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Re: Trains during the pandemic
« Reply #7 on: April 06, 2021, 03:32:05 PM »
It's mostly fine just avoid rush hour if you can. Rush hour near me is basically indistinguishable from "normal" because Southern Fucking Rail have cut the number of trains to match demand. Thanks lads!

Re: Trains during the pandemic
« Reply #8 on: April 07, 2021, 12:05:42 PM »
From a TfL email today - it didn't have a link to a web copy:

Quote
The constant movement of our trains, our ventilation systems and the regular opening and closing of doors on Tube and rail services means that the air circulation on our trains far exceeds the recommended standards to reduce the risk of transmission, changing more than 20 times an hour. Guidance from the Rail Safety and Standards Board recommends that the air inside a train carriage should change around six to 12 times per hour.

Zetetic

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Re: Trains during the pandemic
« Reply #9 on: April 07, 2021, 12:16:23 PM »
I'm assuming that even nearly empty Class 220s still smell of reheated piss (but it's okay because there's a constant in-flow of new air over the warmed-over shit).

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Re: Trains during the pandemic
« Reply #10 on: April 07, 2021, 03:37:32 PM »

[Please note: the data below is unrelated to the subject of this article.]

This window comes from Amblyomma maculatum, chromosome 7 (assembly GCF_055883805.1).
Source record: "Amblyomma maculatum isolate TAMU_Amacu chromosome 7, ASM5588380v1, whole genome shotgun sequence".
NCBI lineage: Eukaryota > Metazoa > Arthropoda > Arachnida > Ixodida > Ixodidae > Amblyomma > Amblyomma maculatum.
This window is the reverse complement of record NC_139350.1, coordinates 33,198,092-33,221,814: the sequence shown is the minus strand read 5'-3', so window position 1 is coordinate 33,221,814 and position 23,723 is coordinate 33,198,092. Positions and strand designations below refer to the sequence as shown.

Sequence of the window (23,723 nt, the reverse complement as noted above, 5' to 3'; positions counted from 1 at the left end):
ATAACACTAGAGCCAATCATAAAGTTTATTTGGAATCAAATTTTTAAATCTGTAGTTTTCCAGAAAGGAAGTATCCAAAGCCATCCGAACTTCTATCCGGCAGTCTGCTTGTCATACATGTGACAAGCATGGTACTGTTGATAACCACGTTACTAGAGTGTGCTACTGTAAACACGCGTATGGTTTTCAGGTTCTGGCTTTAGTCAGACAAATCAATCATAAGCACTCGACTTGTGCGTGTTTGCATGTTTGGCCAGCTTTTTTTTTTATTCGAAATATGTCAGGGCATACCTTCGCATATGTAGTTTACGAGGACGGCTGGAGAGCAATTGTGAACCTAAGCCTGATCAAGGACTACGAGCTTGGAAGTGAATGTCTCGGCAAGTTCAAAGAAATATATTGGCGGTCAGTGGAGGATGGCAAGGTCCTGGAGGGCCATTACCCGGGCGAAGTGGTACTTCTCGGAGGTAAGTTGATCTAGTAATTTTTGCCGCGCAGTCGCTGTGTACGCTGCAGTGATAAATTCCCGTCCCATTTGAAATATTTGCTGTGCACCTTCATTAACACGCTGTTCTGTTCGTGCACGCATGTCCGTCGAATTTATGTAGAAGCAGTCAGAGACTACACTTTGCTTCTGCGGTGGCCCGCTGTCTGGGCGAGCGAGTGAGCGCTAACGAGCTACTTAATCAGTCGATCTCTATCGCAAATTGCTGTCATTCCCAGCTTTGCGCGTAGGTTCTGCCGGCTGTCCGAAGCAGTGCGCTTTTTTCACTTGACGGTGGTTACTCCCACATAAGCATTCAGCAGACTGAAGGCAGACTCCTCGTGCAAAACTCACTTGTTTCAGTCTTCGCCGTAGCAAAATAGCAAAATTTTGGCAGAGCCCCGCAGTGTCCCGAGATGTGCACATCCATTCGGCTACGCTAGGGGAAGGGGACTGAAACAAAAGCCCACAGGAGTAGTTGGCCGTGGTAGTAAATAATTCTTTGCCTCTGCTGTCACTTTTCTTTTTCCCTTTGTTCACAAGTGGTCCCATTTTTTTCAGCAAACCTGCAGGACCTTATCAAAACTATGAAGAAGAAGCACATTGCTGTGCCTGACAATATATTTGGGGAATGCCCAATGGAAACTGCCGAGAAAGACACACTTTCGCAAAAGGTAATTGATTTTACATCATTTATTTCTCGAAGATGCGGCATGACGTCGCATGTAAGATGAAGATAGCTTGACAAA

From a TfL email today - it didn't have a link to a web copy:

This must be why no-one in human history ever caught a cold from someone on the tube.

Re: Trains during the pandemic
« Reply #11 on: April 07, 2021, 03:54:21 PM »
The constant movement of our trains

Re: Trains during the pandemic
« Reply #12 on: April 08, 2021, 12:10:33 AM »
Avoid if you can. Colds and flu spread easily on trains, so Covid certainly would IMO. London Underground the worst (I remember blowing my nose and it's black snot in London after using the Tube for 6 years, so perhaps biofiltering not the best). Unless proper air filtering has been introduced now, I guess. And many people are now vaccinated in the UK, so herd immunity is coming soon. However, personally I'm avoiding public transport for the rest of this year. It's a personal decision though. You make your choices and take your chances...